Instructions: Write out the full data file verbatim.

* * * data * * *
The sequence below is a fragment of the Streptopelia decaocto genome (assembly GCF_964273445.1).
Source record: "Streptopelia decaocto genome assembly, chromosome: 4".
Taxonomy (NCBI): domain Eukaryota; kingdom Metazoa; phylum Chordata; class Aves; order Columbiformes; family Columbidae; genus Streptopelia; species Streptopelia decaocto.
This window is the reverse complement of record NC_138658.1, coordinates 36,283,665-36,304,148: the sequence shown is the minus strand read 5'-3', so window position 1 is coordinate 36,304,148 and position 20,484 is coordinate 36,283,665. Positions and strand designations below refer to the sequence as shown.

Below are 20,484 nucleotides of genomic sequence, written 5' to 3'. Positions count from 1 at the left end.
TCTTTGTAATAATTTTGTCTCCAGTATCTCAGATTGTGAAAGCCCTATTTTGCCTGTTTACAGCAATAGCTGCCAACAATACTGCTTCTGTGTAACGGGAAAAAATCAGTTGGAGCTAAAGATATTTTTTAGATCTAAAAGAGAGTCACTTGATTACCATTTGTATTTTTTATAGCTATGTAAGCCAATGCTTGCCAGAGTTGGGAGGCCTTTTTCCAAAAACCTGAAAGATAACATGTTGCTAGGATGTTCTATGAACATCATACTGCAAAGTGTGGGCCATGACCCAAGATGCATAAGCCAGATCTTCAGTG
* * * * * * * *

The sequence below is a fragment of the Streptopelia decaocto genome (assembly GCF_964273445.1).
Source record: "Streptopelia decaocto genome assembly, chromosome: 4".
Taxonomy (NCBI): domain Eukaryota; kingdom Metazoa; phylum Chordata; class Aves; order Columbiformes; family Columbidae; genus Streptopelia; species Streptopelia decaocto.
This window is the reverse complement of record NC_138658.1, coordinates 36,283,665-36,304,148: the sequence shown is the minus strand read 5'-3', so window position 1 is coordinate 36,304,148 and position 20,484 is coordinate 36,283,665. Positions and strand designations below refer to the sequence as shown.

Below are 20,484 nucleotides of genomic sequence, written 5' to 3'. Positions count from 1 at the left end.
TCTTTGTAATAATTTTGTCTCCAGTATCTCAGATTGTGAAAGCCCTATTTTGCCTGTTTACAGCAATAGCTGCCAACAATACTGCTTCTGTGTAACGGGAAAAAATCAGTTGGAGCTAAAGATATTTTTTAGATCTAAAAGAGAGTCACTTGATTACCATTTGTATTTTTTATAGCTATGTAAGCCAATGCTTGCCAGAGTTGGGAGGCCTTTTTCCAAAAACCTGAAAGATAACATGTTGCTAGGATGTTCTATGAACATCATACTGCAAAGTGTGGGCCATGACCCAAGATGCATAAGCCAGATCTTCAGTG